Wang, 51, entered the guilty plea before the Honorable Emmet G. Sullivan of the U.S. District Court for the District of Columbia, She faces a maximum sentence of five years of incarceration and a fine of up to $250,000. No sentencing date was set. As part of her plea agreement with the government, Wang has agreed to cooperate with law enforcement.

“At the end of last year, the Chinese subsidiary of a U.S. company pleaded guilty to illegally exporting high-performance coatings for use in a Pakistani nuclear reactor,” said U.S. Attorney Machen. “Today we are pleased to see the former managing director of that subsidiary accept responsibility for her role in the crime. We also welcome the defendant’s decision to cooperate with the government in our ongoing investigation of this blatant violation of U.S. export laws.”

Concurrently, Wang has settled an administrative proceeding brought by the Department of Commerce regarding the same subject matter as her criminal case. As part of her settlement agreement, Wang has agreed to pay a civil penalty of $200,000 with another $50,000 payment suspended, and to be placed on the Department of Commerce's Denied Persons List for a period of five years with an additional five years suspended. As a Denied Person, Wang will be prohibited from directly or indirectly participating in any transaction involving a commodity, software or technology exported, or to be exported, from the United States that is subject to Department of Commerce regulations.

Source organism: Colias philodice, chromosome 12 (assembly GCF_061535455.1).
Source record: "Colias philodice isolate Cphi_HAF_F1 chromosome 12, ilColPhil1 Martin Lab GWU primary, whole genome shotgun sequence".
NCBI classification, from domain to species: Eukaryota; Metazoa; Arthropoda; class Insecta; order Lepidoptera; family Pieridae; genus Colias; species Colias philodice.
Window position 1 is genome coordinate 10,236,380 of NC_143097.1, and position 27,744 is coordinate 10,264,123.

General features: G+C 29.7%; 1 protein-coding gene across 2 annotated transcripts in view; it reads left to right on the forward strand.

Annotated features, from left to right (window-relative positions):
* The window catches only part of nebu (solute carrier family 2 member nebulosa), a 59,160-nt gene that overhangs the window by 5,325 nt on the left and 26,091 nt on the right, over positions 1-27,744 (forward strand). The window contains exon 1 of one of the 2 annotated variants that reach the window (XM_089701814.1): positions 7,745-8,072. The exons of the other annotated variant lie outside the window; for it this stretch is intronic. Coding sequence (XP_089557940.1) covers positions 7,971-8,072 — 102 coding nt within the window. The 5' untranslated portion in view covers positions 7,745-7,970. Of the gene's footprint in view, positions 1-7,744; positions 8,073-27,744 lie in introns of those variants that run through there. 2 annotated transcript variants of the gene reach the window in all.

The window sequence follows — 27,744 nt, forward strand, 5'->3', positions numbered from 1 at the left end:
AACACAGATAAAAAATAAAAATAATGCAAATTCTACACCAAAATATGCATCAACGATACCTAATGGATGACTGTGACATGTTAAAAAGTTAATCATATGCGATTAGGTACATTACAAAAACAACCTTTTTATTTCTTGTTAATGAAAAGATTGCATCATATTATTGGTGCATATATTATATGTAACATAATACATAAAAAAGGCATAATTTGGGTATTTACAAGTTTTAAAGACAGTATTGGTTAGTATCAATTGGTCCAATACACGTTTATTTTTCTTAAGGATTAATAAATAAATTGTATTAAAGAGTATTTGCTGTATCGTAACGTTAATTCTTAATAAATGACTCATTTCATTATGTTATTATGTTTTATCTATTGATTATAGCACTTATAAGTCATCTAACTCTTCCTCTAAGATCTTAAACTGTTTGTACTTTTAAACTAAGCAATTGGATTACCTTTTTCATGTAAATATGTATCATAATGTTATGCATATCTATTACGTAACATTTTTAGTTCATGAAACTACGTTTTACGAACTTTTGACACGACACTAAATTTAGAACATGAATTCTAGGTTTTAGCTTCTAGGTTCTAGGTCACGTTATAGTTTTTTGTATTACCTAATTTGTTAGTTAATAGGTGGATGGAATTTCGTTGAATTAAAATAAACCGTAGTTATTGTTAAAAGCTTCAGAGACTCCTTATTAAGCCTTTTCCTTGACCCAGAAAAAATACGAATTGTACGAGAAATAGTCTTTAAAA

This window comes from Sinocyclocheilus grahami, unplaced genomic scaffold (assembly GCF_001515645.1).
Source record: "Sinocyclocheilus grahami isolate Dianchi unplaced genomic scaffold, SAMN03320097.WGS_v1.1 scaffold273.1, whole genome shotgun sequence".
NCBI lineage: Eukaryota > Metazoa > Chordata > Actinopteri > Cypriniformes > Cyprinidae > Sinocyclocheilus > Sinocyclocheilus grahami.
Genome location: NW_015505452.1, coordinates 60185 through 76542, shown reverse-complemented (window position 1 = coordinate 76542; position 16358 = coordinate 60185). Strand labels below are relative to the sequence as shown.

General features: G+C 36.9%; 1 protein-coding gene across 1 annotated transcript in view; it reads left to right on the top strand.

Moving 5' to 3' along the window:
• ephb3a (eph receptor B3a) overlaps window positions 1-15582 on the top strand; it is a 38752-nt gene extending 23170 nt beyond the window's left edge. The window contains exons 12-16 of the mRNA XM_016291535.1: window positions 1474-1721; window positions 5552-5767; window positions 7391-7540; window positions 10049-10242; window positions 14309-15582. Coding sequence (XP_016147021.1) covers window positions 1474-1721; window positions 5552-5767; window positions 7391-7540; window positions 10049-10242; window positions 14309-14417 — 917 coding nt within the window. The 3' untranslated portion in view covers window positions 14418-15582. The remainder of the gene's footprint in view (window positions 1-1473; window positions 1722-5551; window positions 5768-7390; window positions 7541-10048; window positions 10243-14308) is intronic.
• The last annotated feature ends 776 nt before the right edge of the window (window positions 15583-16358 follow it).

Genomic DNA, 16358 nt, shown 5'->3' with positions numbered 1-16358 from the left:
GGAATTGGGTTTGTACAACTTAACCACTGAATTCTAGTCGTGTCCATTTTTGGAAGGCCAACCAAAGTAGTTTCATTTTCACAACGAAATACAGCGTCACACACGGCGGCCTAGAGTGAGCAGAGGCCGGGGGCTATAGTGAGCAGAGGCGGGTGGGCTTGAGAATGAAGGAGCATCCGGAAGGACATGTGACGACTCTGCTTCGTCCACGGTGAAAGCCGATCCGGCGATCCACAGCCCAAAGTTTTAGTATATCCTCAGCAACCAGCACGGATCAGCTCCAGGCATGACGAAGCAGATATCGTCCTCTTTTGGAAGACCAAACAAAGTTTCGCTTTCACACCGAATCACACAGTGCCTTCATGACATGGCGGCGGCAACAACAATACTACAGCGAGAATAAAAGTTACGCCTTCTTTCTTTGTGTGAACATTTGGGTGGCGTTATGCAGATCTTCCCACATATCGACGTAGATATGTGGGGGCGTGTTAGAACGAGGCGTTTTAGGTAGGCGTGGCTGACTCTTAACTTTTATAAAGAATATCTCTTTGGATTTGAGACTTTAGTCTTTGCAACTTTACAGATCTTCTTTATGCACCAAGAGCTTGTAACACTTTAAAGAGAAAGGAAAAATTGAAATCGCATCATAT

“Today's plea agreement and civil settlement highlight the fact that individuals -- and not just companies -- face the denial of export privileges, fines, and imprisonment for violations of our export control laws," said Under Secretary Hirschhorn. “Our Special Agents will continue to employ our unique authorities to investigate and disrupt illegal procurement and proliferation networks anywhere in the world.”

In both the criminal and administrative cases, Wang is accused of conspiring to export, reexport, and transship high-performance epoxy coatings to the Chashma 2 Nuclear Power Plant (Chashma II) in Pakistan, a nuclear reactor owned and/or operated by the Pakistan Atomic Energy Commission (PAEC), an entity on the Department of Commerce’s Entity List.

The Pakistan Atomic Energy Commission is the science and technology organization in Pakistan responsible for Pakistan’s nuclear program, including the development and operation of nuclear power plants in Pakistan. In November 1998, following Pakistan’s first successful detonation of a nuclear device, the Commerce Department’s Bureau of Industry and Security added the Pakistan Atomic Energy Commission, as well as its subordinate nuclear reactors and power plants, to the list of prohibited end users under the Export Administration Regulations.